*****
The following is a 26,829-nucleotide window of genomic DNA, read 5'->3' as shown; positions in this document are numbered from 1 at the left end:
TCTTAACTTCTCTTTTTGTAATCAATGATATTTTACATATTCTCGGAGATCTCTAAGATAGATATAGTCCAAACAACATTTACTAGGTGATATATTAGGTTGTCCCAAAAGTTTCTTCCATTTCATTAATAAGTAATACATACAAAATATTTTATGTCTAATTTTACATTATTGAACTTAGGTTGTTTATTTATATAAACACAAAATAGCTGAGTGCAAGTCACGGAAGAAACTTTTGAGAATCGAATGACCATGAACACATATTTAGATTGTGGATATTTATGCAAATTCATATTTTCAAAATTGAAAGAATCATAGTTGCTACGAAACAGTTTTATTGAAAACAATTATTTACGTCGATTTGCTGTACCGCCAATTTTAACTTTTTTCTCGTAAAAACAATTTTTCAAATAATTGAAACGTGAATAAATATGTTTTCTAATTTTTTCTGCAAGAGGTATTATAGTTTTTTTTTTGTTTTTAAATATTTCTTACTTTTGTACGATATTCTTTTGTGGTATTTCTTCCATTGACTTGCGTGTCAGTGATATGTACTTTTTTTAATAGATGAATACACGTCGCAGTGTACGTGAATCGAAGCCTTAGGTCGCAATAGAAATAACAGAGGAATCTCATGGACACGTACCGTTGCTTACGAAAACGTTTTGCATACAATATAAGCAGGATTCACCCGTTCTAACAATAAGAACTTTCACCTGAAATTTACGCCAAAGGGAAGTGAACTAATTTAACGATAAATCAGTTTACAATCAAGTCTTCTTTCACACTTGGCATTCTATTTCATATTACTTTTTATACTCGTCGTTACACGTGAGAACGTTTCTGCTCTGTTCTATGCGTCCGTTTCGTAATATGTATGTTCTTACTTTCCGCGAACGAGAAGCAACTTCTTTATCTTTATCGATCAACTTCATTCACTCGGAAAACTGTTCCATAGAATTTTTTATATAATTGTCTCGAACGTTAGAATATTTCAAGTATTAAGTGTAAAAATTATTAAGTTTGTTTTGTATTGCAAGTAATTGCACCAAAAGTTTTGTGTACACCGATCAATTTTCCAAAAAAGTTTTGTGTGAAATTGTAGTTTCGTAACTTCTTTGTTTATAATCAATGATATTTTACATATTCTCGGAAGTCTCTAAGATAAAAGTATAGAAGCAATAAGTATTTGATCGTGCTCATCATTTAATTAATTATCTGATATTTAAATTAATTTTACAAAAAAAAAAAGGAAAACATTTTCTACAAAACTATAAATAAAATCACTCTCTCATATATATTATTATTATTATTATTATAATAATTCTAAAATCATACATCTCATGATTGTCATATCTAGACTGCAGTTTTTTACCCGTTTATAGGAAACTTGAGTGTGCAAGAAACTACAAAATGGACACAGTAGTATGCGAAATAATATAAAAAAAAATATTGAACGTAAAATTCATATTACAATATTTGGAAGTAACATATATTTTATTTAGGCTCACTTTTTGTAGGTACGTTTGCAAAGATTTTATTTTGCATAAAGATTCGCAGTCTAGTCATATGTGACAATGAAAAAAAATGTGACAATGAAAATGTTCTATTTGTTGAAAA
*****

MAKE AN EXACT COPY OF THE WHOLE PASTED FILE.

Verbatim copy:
The following is a 26,829-nucleotide window of genomic DNA, read 5'->3' as shown; positions in this document are numbered from 1 at the left end:
TCTTAACTTCTCTTTTTGTAATCAATGATATTTTACATATTCTCGGAGATCTCTAAGATAGATATAGTCCAAACAACATTTACTAGGTGATATATTAGGTTGTCCCAAAAGTTTCTTCCATTTCATTAATAAGTAATACATACAAAATATTTTATGTCTAATTTTACATTATTGAACTTAGGTTGTTTATTTATATAAACACAAAATAGCTGAGTGCAAGTCACGGAAGAAACTTTTGAGAATCGAATGACCATGAACACATATTTAGATTGTGGATATTTATGCAAATTCATATTTTCAAAATTGAAAGAATCATAGTTGCTACGAAACAGTTTTATTGAAAACAATTATTTACGTCGATTTGCTGTACCGCCAATTTTAACTTTTTTCTCGTAAAAACAATTTTTCAAATAATTGAAACGTGAATAAATATGTTTTCTAATTTTTTCTGCAAGAGGTATTATAGTTTTTTTTTTGTTTTTAAATATTTCTTACTTTTGTACGATATTCTTTTGTGGTATTTCTTCCATTGACTTGCGTGTCAGTGATATGTACTTTTTTTAATAGATGAATACACGTCGCAGTGTACGTGAATCGAAGCCTTAGGTCGCAATAGAAATAACAGAGGAATCTCATGGACACGTACCGTTGCTTACGAAAACGTTTTGCATACAATATAAGCAGGATTCACCCGTTCTAACAATAAGAACTTTCACCTGAAATTTACGCCAAAGGGAAGTGAACTAATTTAACGATAAATCAGTTTACAATCAAGTCTTCTTTCACACTTGGCATTCTATTTCATATTACTTTTTATACTCGTCGTTACACGTGAGAACGTTTCTGCTCTGTTCTATGCGTCCGTTTCGTAATATGTATGTTCTTACTTTCCGCGAACGAGAAGCAACTTCTTTATCTTTATCGATCAACTTCATTCACTCGGAAAACTGTTCCATAGAATTTTTTATATAATTGTCTCGAACGTTAGAATATTTCAAGTATTAAGTGTAAAAATTATTAAGTTTGTTTTGTATTGCAAGTAATTGCACCAAAAGTTTTGTGTACACCGATCAATTTTCCAAAAAAGTTTTGTGTGAAATTGTAGTTTCGTAACTTCTTTGTTTATAATCAATGATATTTTACATATTCTCGGAAGTCTCTAAGATAAAAGTATAGAAGCAATAAGTATTTGATCGTGCTCATCATTTAATTAATTATCTGATATTTAAATTAATTTTACAAAAAAAAAAAGGAAAACATTTTCTACAAAACTATAAATAAAATCACTCTCTCATATATATTATTATTATTATTATTATAATAATTCTAAAATCATACATCTCATGATTGTCATATCTAGACTGCAGTTTTTTACCCGTTTATAGGAAACTTGAGTGTGCAAGAAACTACAAAATGGACACAGTAGTATGCGAAATAATATAAAAAAAAATATTGAACGTAAAATTCATATTACAATATTTGGAAGTAACATATATTTTATTTAGGCTCACTTTTTGTAGGTACGTTTGCAAAGATTTTATTTTGCATAAAGATTCGCAGTCTAGTCATATGTGACAATGAAAAAAAATGTGACAATGAAAATGTTCTATTTGTTGAAAA